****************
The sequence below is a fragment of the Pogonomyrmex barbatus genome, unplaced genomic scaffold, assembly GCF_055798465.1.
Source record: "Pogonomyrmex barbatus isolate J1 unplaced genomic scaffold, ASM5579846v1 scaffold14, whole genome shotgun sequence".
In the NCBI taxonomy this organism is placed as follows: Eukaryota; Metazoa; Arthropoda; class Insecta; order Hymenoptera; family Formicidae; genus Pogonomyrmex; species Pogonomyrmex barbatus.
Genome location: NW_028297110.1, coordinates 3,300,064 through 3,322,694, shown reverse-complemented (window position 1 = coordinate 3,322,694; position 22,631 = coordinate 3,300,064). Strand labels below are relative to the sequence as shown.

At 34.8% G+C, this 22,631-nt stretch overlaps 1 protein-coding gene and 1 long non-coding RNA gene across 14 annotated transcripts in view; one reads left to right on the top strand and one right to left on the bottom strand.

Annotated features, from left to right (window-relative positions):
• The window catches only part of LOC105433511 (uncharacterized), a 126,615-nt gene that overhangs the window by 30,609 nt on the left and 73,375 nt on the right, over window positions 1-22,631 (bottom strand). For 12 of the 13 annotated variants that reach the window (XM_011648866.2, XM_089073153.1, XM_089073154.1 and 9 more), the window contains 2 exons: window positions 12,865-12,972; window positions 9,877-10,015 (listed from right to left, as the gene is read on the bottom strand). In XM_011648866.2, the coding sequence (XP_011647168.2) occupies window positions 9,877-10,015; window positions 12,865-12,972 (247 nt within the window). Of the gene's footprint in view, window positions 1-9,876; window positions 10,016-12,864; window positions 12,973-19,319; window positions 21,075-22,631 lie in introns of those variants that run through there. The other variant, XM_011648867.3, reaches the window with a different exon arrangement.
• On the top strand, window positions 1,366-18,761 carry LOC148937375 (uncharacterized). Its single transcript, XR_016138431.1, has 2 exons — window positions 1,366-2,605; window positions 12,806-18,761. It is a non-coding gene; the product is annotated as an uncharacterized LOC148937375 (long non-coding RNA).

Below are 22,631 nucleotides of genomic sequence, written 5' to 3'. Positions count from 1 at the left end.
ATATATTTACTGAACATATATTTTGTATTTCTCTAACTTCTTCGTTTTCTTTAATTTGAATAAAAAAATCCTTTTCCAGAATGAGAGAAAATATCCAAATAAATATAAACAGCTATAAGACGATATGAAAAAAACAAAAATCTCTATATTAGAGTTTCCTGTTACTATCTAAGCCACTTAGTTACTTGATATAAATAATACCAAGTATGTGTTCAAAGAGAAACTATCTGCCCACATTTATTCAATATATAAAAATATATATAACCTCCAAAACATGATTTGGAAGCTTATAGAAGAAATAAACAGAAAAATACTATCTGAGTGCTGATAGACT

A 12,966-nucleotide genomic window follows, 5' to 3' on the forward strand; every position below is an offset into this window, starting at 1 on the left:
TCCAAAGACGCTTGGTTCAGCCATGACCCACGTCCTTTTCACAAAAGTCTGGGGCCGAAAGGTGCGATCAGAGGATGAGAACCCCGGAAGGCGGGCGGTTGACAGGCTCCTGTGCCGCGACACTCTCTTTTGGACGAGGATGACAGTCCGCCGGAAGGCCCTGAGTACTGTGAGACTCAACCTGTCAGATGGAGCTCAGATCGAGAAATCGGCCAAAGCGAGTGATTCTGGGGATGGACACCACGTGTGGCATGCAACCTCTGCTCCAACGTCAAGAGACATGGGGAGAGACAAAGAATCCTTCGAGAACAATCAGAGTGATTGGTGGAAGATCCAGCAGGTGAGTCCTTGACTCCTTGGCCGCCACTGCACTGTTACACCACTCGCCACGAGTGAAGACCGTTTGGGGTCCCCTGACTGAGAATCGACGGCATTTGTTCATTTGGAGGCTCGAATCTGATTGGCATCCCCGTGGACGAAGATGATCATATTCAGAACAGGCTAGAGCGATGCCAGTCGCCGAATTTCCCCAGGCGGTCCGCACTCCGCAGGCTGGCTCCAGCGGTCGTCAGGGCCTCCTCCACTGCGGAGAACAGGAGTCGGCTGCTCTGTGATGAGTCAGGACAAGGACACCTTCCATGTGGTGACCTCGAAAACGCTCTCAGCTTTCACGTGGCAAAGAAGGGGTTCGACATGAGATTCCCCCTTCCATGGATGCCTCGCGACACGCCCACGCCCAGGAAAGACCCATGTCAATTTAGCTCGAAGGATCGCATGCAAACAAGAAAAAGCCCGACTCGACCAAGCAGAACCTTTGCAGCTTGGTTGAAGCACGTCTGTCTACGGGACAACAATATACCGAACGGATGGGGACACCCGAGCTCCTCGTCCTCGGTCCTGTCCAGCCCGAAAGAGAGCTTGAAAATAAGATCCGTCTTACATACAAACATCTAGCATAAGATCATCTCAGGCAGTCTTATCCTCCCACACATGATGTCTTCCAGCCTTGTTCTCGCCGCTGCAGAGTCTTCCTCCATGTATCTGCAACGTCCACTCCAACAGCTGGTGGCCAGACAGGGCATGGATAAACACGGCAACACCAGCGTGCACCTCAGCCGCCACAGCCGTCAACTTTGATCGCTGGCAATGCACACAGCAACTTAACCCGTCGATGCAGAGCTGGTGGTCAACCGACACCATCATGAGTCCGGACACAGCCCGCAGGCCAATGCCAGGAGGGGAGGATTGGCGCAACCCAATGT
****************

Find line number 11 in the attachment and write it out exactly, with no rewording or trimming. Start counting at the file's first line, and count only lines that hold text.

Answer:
A 12,966-nucleotide genomic window follows, 5' to 3' on the forward strand; every position below is an offset into this window, starting at 1 on the left: